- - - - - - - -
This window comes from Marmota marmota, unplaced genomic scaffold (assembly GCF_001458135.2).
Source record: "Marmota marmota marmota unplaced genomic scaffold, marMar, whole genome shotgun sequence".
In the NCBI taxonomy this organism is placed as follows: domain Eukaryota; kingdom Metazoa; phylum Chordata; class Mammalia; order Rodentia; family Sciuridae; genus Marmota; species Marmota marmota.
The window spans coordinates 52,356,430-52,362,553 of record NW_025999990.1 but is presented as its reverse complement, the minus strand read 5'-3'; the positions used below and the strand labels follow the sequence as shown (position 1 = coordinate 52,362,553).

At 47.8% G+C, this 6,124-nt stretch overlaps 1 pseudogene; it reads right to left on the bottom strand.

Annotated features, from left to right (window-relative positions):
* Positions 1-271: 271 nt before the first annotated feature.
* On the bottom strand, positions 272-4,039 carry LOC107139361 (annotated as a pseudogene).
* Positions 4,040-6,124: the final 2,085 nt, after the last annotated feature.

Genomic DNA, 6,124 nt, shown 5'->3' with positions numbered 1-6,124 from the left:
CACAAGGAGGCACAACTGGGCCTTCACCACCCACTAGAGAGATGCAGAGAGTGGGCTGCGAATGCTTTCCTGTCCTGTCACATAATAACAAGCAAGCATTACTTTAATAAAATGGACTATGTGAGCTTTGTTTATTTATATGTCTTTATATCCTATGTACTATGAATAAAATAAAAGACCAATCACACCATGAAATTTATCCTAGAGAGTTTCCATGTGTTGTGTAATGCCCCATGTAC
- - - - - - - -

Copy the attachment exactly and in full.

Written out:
This window comes from Marmota marmota, unplaced genomic scaffold (assembly GCF_001458135.2).
Source record: "Marmota marmota marmota unplaced genomic scaffold, marMar, whole genome shotgun sequence".
In the NCBI taxonomy this organism is placed as follows: domain Eukaryota; kingdom Metazoa; phylum Chordata; class Mammalia; order Rodentia; family Sciuridae; genus Marmota; species Marmota marmota.
The window spans coordinates 52,356,430-52,362,553 of record NW_025999990.1 but is presented as its reverse complement, the minus strand read 5'-3'; the positions used below and the strand labels follow the sequence as shown (position 1 = coordinate 52,362,553).

At 47.8% G+C, this 6,124-nt stretch overlaps 1 pseudogene; it reads right to left on the bottom strand.

Annotated features, from left to right (window-relative positions):
* Positions 1-271: 271 nt before the first annotated feature.
* On the bottom strand, positions 272-4,039 carry LOC107139361 (annotated as a pseudogene).
* Positions 4,040-6,124: the final 2,085 nt, after the last annotated feature.

Genomic DNA, 6,124 nt, shown 5'->3' with positions numbered 1-6,124 from the left:
CACAAGGAGGCACAACTGGGCCTTCACCACCCACTAGAGAGATGCAGAGAGTGGGCTGCGAATGCTTTCCTGTCCTGTCACATAATAACAAGCAAGCATTACTTTAATAAAATGGACTATGTGAGCTTTGTTTATTTATATGTCTTTATATCCTATGTACTATGAATAAAATAAAAGACCAATCACACCATGAAATTTATCCTAGAGAGTTTCCATGTGTTGTGTAATGCCCCATGTAC